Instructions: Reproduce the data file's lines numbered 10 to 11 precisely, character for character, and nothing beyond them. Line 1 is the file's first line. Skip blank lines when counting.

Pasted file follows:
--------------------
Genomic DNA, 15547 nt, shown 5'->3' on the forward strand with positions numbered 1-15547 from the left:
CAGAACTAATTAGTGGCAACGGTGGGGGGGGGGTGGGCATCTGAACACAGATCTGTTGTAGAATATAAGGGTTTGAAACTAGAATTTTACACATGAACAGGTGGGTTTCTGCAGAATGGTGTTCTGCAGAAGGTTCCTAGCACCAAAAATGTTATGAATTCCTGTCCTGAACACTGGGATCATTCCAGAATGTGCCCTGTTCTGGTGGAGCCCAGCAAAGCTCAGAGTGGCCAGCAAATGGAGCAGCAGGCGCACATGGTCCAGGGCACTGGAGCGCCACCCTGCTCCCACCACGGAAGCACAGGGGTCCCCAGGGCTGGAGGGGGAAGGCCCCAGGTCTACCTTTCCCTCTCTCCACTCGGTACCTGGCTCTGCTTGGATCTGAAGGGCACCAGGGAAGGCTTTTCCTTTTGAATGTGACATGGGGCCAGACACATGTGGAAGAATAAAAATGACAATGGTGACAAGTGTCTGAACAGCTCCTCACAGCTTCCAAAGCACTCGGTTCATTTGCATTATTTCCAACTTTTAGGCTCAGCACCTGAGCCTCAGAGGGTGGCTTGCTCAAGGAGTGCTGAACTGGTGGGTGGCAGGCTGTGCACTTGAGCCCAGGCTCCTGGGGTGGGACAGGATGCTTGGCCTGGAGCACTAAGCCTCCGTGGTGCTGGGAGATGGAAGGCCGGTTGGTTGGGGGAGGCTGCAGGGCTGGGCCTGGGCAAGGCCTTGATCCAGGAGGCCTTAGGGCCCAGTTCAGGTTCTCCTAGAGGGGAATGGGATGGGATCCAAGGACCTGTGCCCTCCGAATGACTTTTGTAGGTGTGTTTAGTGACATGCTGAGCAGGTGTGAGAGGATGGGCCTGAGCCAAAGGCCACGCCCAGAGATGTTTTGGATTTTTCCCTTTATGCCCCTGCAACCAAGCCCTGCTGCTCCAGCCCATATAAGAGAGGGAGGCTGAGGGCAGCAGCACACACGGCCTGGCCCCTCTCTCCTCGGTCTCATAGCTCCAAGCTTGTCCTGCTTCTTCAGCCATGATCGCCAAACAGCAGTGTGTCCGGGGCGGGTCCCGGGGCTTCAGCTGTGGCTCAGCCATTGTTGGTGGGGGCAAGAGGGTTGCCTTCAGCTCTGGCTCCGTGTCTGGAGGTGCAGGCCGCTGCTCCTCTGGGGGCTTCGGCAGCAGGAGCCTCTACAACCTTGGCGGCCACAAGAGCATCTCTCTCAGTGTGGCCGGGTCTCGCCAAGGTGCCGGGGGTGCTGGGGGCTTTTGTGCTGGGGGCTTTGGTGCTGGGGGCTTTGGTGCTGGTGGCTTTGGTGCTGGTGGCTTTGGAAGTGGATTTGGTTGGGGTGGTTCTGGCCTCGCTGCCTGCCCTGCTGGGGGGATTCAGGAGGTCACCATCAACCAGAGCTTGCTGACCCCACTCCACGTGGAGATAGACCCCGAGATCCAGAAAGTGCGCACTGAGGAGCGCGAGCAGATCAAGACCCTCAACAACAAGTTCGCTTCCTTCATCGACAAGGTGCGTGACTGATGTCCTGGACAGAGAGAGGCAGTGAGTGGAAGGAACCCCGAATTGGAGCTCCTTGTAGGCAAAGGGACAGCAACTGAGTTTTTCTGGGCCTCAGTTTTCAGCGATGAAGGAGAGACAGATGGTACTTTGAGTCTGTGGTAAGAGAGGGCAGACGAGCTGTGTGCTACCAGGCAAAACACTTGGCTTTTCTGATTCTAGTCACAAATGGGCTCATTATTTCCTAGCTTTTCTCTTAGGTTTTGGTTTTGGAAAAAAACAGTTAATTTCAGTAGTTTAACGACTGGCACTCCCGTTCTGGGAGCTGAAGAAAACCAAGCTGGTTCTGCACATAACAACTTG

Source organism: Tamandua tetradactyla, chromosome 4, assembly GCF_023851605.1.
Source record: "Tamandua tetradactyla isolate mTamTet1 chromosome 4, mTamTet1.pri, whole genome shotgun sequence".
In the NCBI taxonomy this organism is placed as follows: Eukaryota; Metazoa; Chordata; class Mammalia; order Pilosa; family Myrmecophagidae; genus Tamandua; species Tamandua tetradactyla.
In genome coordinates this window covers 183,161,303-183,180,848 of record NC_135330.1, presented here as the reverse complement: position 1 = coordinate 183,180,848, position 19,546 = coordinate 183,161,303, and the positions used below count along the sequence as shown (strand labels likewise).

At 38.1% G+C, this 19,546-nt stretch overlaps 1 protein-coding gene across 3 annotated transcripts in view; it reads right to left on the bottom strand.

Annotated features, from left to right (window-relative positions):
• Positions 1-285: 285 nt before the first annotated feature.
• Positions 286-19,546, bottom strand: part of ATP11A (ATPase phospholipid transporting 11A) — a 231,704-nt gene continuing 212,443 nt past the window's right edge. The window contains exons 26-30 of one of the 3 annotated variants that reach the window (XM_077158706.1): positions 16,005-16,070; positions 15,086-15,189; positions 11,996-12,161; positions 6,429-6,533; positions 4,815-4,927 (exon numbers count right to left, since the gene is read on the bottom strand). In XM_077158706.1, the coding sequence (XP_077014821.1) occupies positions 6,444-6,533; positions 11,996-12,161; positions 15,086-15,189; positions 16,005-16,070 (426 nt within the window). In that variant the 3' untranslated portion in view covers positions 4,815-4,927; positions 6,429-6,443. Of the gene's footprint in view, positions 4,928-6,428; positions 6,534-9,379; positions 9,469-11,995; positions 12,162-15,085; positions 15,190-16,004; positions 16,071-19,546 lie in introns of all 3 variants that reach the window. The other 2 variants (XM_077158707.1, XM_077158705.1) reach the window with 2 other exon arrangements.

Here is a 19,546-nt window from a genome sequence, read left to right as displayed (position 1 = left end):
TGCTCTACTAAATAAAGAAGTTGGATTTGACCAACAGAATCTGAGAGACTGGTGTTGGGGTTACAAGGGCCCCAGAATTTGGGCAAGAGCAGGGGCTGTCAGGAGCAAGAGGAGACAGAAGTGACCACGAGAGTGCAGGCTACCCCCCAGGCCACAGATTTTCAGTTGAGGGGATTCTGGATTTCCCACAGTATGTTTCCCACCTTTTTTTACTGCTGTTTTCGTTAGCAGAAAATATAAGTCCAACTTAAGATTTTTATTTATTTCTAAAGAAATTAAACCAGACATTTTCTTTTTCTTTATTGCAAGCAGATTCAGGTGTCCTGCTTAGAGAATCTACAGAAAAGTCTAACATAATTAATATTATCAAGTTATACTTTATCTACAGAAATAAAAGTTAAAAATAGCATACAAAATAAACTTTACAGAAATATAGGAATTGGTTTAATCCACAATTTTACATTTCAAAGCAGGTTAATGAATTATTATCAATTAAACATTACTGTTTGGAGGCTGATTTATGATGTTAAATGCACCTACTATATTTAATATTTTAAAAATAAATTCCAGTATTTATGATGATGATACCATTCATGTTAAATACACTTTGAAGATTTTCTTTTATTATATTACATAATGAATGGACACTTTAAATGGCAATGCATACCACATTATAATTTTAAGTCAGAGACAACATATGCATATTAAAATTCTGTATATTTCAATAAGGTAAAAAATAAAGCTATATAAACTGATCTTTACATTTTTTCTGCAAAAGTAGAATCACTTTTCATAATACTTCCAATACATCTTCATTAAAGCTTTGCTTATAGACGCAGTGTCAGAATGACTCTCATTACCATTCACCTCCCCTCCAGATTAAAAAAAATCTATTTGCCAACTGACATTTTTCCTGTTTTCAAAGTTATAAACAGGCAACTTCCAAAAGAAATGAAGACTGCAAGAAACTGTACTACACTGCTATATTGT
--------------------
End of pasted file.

• Positions 286-19,546, bottom strand: part of ATP11A (ATPase phospholipid transporting 11A) — a 231,704-nt gene continuing 212,443 nt past the window's right edge. The window contains exons 26-30 of one of the 3 annotated variants that reach the window (XM_077158706.1): positions 16,005-16,070; positions 15,086-15,189; positions 11,996-12,161; positions 6,429-6,533; positions 4,815-4,927 (exon numbers count right to left, since the gene is read on the bottom strand). In XM_077158706.1, the coding sequence (XP_077014821.1) occupies positions 6,444-6,533; positions 11,996-12,161; positions 15,086-15,189; positions 16,005-16,070 (426 nt within the window). In that variant the 3' untranslated portion in view covers positions 4,815-4,927; positions 6,429-6,443. Of the gene's footprint in view, positions 4,928-6,428; positions 6,534-9,379; positions 9,469-11,995; positions 12,162-15,085; positions 15,190-16,004; positions 16,071-19,546 lie in introns of all 3 variants that reach the window. The other 2 variants (XM_077158707.1, XM_077158705.1) reach the window with 2 other exon arrangements.

Here is a 19,546-nt window from a genome sequence, read left to right as displayed (position 1 = left end):